Despite Use of Lights and Sirens, Three Seriously Injured
Drivers need to stay vigilant at all times that they are behind the wheel, but this is particularly the case when emergency vehicles are on the streets with their lights flashing and sirens blaring. Drivers should be able to hear and see the emergency vehicles. They should move their own vehicles to the side, or at least out of the way as much as possible, to allow the responders to pass easily and safely.
A Washington, D.C. fire truck was on its way to a reported fire Friday morning at the library of George Washington University when the truck hit one car, which then struck another at the intersection of 14th and Constitution Avenue. No firefighters were injured, but three people were hurt – two in critical condition, one in serious. The truck had its lights and sirens on as it headed towards the fire.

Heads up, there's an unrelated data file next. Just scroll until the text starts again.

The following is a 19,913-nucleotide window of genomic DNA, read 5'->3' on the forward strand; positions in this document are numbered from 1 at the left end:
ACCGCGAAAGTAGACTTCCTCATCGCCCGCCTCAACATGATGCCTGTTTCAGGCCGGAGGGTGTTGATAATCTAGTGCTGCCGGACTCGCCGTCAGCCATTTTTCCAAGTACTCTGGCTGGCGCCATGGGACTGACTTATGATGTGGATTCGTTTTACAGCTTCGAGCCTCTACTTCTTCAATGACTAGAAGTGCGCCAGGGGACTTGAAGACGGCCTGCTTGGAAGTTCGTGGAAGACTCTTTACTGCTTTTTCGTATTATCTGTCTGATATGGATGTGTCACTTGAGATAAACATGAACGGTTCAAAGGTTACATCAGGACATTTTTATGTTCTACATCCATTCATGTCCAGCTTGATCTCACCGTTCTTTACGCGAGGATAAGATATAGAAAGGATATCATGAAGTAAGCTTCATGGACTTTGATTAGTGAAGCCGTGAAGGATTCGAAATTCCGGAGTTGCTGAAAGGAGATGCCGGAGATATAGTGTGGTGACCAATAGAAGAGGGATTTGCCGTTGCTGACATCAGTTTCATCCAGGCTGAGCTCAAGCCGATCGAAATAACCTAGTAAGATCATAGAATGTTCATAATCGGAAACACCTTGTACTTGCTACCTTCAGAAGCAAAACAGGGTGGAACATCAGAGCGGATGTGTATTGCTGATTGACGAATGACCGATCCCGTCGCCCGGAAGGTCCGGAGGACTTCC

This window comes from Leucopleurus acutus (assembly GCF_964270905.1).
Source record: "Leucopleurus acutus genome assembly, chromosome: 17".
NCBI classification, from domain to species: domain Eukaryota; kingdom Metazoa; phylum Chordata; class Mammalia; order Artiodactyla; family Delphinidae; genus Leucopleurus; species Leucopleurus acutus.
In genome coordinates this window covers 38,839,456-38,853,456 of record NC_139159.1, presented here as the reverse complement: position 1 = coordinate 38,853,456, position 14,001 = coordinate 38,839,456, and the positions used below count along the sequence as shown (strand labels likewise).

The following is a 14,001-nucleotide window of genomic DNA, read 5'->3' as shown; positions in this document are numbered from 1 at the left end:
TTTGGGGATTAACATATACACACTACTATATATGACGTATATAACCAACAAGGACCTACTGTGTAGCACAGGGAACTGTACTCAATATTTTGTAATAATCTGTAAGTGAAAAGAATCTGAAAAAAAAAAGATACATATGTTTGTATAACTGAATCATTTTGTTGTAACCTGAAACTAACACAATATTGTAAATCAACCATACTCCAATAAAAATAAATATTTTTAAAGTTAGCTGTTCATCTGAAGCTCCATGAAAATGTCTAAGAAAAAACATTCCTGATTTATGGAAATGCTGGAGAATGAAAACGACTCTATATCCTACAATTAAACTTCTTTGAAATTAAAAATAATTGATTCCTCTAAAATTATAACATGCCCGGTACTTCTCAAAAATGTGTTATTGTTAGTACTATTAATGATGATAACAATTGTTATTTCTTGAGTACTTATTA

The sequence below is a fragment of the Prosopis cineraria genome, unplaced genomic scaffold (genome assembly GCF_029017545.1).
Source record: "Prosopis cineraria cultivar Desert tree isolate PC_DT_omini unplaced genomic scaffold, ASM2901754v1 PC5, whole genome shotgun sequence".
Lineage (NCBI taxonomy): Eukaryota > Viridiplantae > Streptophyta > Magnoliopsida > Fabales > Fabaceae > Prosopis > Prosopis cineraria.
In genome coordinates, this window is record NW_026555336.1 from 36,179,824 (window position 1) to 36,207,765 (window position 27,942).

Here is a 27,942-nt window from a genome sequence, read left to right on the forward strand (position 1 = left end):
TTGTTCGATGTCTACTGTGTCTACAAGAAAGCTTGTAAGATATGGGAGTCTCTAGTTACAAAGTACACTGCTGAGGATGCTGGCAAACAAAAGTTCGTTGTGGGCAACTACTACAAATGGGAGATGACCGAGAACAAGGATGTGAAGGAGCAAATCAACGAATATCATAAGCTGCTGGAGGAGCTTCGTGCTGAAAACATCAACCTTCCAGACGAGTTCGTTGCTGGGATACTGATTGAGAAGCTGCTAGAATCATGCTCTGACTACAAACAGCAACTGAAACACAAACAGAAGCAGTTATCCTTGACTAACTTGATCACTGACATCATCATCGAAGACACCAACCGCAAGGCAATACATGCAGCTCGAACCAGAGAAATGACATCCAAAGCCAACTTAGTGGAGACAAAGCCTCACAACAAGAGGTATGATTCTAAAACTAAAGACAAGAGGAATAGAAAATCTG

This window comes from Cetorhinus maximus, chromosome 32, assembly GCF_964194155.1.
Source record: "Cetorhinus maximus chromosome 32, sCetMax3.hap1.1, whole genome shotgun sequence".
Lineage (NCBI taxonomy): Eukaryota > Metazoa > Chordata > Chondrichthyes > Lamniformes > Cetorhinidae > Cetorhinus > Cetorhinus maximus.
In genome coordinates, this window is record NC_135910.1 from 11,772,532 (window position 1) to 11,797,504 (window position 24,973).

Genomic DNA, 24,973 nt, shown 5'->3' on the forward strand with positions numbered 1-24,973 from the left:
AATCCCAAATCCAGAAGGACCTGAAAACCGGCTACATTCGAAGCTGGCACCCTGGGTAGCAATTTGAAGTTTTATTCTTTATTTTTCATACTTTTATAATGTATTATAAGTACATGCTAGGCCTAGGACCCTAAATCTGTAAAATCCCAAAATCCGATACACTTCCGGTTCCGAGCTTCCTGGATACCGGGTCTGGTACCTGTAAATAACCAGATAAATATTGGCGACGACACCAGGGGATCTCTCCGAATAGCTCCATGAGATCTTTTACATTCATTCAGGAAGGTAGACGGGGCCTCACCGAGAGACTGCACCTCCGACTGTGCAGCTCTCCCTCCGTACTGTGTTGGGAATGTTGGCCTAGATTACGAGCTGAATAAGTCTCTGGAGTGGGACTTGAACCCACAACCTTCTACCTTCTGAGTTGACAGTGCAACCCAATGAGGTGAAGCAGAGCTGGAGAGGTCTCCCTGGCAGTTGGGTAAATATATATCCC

Fire trucks are difficult to miss on the roads. Aside from their large size and bright colors, fire trucks responding to a fire, as in this case, employ flashing lights and loud sirens to facilitate their arrival at the emergency as quickly and safely as possible. Drivers who are listening to music at too loud of a level might not hear the sirens. In addition, drivers who have not properly adjusted their mirrors or who have objects in their cars that obstruct a clear view of all sides might also miss an oncoming fire truck. If you are on the road at the same time that an emergency vehicle is responding to an emergency, do your best to help its safe passage.
Washington, D.C. personal injury lawyer Peter DePaolis provides expert assistance for those hurt in transportation accidents. If you or a loved one has suffered any injuries stemming from the negligence of a driver, please contact a Washington, D.C. personal injury attorney at Koonz, McKenney, Johnson & DePaolis L.L.P.